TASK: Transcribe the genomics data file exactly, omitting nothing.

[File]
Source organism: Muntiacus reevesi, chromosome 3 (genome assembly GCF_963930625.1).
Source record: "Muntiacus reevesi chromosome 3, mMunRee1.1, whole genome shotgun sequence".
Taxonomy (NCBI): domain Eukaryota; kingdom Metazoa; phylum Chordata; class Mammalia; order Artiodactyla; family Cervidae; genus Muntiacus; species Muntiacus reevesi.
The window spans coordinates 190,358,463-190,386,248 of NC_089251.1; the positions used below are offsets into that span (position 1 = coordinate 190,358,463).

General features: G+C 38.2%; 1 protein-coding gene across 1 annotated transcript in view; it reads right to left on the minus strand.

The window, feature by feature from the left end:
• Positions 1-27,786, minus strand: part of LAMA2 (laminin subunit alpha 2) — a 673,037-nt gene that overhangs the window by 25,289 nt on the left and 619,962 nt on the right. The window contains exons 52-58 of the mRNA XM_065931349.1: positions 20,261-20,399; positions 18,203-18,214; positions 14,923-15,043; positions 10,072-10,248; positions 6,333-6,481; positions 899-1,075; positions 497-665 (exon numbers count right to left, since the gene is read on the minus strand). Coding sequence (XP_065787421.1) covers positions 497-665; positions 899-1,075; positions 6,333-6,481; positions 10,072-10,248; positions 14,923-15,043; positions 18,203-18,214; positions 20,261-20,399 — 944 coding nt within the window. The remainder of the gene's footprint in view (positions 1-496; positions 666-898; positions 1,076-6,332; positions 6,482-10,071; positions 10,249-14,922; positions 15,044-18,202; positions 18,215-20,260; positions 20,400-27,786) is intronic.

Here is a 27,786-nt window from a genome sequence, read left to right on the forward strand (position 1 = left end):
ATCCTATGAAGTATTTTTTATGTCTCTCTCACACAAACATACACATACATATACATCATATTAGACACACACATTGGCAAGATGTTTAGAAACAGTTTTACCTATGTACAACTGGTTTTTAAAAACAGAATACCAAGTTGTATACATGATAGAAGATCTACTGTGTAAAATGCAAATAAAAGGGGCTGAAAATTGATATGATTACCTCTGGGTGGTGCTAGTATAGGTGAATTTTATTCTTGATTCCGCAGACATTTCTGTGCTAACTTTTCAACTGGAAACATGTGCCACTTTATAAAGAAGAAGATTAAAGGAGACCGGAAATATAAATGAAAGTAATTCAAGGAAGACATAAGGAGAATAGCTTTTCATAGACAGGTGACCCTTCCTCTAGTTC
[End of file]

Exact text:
Source organism: Muntiacus reevesi, chromosome 3 (genome assembly GCF_963930625.1).
Source record: "Muntiacus reevesi chromosome 3, mMunRee1.1, whole genome shotgun sequence".
Taxonomy (NCBI): domain Eukaryota; kingdom Metazoa; phylum Chordata; class Mammalia; order Artiodactyla; family Cervidae; genus Muntiacus; species Muntiacus reevesi.
The window spans coordinates 190,358,463-190,386,248 of NC_089251.1; the positions used below are offsets into that span (position 1 = coordinate 190,358,463).

General features: G+C 38.2%; 1 protein-coding gene across 1 annotated transcript in view; it reads right to left on the minus strand.

The window, feature by feature from the left end:
• Positions 1-27,786, minus strand: part of LAMA2 (laminin subunit alpha 2) — a 673,037-nt gene that overhangs the window by 25,289 nt on the left and 619,962 nt on the right. The window contains exons 52-58 of the mRNA XM_065931349.1: positions 20,261-20,399; positions 18,203-18,214; positions 14,923-15,043; positions 10,072-10,248; positions 6,333-6,481; positions 899-1,075; positions 497-665 (exon numbers count right to left, since the gene is read on the minus strand). Coding sequence (XP_065787421.1) covers positions 497-665; positions 899-1,075; positions 6,333-6,481; positions 10,072-10,248; positions 14,923-15,043; positions 18,203-18,214; positions 20,261-20,399 — 944 coding nt within the window. The remainder of the gene's footprint in view (positions 1-496; positions 666-898; positions 1,076-6,332; positions 6,482-10,071; positions 10,249-14,922; positions 15,044-18,202; positions 18,215-20,260; positions 20,400-27,786) is intronic.

Here is a 27,786-nt window from a genome sequence, read left to right on the forward strand (position 1 = left end):
ATCCTATGAAGTATTTTTTATGTCTCTCTCACACAAACATACACATACATATACATCATATTAGACACACACATTGGCAAGATGTTTAGAAACAGTTTTACCTATGTACAACTGGTTTTTAAAAACAGAATACCAAGTTGTATACATGATAGAAGATCTACTGTGTAAAATGCAAATAAAAGGGGCTGAAAATTGATATGATTACCTCTGGGTGGTGCTAGTATAGGTGAATTTTATTCTTGATTCCGCAGACATTTCTGTGCTAACTTTTCAACTGGAAACATGTGCCACTTTATAAAGAAGAAGATTAAAGGAGACCGGAAATATAAATGAAAGTAATTCAAGGAAGACATAAGGAGAATAGCTTTTCATAGACAGGTGACCCTTCCTCTAGTTC